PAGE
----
The Daily Struggle of a Typhoon Haiyan Widow

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The daily struggle of a Haiyan widow

Jobs are the top priority for many of those whose livelihoods were shattered by Super Typhoon Haiyan. The situation is particularly challenging for women who lost their husbands and became head of household overnight.

8 March marks International Women’s Day and four months after Super Typhoon Haiyan (Yolanda)

TACLOBAN CITY, Philippines (ILO News) – Like so many of the victims of Typhoon Haiyan (Yolanda) in hard-hit Tacloban City, Lilibeth Sevilla, 37, says getting a job is one of her most pressing needs.

She lost her husband and three of her children to the storm’s wrath, and is now left to fend for herself and her surviving son. The killer storm that devastated parts of the central Philippines four months ago robbed millions of people of their livelihoods, and many widowed mothers now find themselves the sole breadwinners in their households.

“We did not earn much, but we did not have problems in buying the things we needed.” Now, even the little they had is gone. Her husband worked as a vendor, but his supply of fruits was lost when Haiyan destroyed their home.

Sevilla says she’s struggling to cope, but she knows she needs to be strong for her son.–en/index.htm


TESDA, ILO aid typhoon survivors with training and tools

The Technical Education and Skills Development Authority (TESDA) and the International Labour Organization (ILO) are joining forces to help an initial number of 1,400 beneficiaries in provinces stricken by typhoon Yolanda.

The beneficiaries, under the Memorandum of Understanding (MOU) signed on March 6 between TESDA and ILO, would undergo training and would be given the necessary tools, materials and training allowance to help them find employment and access to livelihood opportunities.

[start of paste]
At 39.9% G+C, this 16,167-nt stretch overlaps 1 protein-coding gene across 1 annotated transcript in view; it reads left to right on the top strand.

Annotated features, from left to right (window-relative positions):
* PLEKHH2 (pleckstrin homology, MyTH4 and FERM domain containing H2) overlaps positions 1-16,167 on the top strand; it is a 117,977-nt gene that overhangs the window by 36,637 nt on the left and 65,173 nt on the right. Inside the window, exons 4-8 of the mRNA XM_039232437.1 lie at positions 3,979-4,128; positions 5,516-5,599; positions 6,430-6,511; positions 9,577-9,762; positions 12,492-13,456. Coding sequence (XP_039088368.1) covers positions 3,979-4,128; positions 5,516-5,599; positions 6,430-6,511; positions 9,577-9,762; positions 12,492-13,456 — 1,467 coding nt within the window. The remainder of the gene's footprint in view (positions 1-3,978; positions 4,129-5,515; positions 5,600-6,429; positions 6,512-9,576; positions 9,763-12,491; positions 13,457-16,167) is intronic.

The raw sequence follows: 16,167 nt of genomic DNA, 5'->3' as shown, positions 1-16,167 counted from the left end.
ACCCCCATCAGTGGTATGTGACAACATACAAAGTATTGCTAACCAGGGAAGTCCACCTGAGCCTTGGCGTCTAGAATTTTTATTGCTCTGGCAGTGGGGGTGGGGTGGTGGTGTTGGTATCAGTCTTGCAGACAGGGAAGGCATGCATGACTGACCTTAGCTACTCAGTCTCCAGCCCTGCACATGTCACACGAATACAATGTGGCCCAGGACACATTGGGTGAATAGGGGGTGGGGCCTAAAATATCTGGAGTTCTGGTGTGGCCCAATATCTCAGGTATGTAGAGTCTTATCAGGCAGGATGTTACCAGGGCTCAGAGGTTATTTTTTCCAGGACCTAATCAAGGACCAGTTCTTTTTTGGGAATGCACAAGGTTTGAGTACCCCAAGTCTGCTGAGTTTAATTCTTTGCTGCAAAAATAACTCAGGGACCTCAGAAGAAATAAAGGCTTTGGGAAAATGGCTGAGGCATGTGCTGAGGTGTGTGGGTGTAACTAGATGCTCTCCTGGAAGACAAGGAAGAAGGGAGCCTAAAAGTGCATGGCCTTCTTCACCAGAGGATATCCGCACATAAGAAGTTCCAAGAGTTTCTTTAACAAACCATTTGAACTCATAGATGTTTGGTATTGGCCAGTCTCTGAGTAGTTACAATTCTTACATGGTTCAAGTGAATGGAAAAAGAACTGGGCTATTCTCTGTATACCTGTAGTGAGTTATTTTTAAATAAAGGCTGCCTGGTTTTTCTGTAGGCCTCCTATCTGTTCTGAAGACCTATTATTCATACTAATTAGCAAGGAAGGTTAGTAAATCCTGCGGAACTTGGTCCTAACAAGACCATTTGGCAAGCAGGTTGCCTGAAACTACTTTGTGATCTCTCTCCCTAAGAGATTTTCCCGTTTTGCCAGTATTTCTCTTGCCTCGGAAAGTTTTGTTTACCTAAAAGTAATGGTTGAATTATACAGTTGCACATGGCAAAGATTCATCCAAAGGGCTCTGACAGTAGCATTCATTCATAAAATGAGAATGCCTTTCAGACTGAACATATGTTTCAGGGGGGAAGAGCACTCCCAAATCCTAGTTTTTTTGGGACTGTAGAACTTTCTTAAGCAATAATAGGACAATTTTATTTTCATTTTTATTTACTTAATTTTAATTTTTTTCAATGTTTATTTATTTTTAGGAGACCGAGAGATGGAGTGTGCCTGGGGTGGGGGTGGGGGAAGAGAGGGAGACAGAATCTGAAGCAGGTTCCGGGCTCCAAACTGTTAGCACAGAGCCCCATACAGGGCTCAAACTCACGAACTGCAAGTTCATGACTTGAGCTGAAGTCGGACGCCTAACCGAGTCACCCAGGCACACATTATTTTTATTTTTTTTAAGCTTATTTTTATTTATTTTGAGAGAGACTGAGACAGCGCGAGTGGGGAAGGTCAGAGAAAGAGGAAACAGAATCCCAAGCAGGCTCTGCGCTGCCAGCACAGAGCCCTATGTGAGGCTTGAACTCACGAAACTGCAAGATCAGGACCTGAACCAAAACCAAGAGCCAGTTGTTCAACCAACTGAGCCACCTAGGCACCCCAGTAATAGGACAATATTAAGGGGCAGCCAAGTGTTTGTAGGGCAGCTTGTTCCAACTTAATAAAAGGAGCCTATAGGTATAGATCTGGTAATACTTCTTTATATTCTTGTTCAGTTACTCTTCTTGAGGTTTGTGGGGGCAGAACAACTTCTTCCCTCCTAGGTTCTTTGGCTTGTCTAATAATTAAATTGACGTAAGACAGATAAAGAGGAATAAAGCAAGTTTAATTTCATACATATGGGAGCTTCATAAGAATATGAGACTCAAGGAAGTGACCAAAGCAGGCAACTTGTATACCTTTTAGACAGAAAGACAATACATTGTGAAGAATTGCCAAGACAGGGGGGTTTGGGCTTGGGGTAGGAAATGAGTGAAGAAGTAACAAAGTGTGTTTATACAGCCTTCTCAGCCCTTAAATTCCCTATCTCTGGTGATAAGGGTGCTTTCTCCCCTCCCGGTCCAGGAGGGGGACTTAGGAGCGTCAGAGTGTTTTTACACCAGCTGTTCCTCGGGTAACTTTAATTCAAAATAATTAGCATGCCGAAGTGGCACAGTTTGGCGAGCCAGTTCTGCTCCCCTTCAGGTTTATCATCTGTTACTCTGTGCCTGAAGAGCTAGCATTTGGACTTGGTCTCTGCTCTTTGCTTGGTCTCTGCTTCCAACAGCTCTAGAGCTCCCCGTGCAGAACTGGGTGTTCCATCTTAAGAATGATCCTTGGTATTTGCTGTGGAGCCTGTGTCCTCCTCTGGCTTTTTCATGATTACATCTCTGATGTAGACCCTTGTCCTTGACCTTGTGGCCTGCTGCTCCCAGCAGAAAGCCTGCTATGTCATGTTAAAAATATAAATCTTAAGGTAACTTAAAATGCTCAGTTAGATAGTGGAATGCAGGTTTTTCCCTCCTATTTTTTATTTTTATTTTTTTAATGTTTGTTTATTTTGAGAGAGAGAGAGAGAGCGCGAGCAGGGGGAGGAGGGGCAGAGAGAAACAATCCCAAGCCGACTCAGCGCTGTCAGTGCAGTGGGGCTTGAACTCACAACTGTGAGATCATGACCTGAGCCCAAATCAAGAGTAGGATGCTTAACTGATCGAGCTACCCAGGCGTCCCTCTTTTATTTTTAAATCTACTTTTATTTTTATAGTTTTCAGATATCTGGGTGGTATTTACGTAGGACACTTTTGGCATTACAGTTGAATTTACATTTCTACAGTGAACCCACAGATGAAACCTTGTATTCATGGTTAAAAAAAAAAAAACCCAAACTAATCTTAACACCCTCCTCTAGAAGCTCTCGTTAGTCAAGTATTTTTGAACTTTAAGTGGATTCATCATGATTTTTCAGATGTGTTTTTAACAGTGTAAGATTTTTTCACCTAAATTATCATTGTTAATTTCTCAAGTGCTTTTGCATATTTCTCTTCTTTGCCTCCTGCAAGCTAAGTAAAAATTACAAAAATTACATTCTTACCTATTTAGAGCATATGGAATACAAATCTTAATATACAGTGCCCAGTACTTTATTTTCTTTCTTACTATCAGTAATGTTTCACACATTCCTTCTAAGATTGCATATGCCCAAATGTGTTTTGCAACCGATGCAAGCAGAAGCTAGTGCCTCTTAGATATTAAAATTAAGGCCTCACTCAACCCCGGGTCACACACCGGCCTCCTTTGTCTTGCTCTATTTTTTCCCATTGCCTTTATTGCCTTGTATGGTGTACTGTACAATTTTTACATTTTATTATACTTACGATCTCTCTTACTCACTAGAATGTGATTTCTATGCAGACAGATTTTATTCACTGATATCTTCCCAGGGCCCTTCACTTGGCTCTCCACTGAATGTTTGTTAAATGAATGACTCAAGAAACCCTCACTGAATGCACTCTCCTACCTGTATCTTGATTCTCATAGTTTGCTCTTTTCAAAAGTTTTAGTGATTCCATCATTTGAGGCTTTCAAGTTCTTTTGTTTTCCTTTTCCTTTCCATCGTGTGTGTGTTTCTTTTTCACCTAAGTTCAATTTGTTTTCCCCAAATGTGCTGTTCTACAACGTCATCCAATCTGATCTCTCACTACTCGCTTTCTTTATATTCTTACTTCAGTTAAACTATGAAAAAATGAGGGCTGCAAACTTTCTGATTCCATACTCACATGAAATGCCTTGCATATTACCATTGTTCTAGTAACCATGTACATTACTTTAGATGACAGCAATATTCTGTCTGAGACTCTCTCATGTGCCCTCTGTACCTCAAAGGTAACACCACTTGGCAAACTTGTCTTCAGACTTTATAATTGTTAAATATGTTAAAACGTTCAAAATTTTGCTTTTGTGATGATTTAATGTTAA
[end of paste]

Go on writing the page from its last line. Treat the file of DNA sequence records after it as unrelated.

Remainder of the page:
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“The key objective is to contribute to improving the livelihood of families through gainful employment and other income generating activities, and thereby reducing vulnerable workers and vulnerabilities of women, youth and people with disabilities,” the MOU said.

Secretary Joel Villanueva, TESDA Director General, and Lawrence Jeff Johnson, Director of the ILO Country Office for the Philippines, signed the partnership agreement.

The project, which will last until December 2014 , will be implemented by TESDA, in coordination with the ILO and the Department of Labor and Employment (DOLE), through its network of technical vocational education and training institutions in the four selected areas.

“We think about millions of people who lost their primary source of income to the super typhoon. Through this partnership, we will help them develop new skills and be part of rebuilding their communities, while ensuring their safety and health and providing health insurance and social security. Working with the government, employers’ and workers’ organizations, we support this rebuilding process because placing employment at the forefront of recovery is a sustainable and viable option,” said Director Lawrence Jeff Johnson of the ILO Country Office for the Philippines.–en/index.htm

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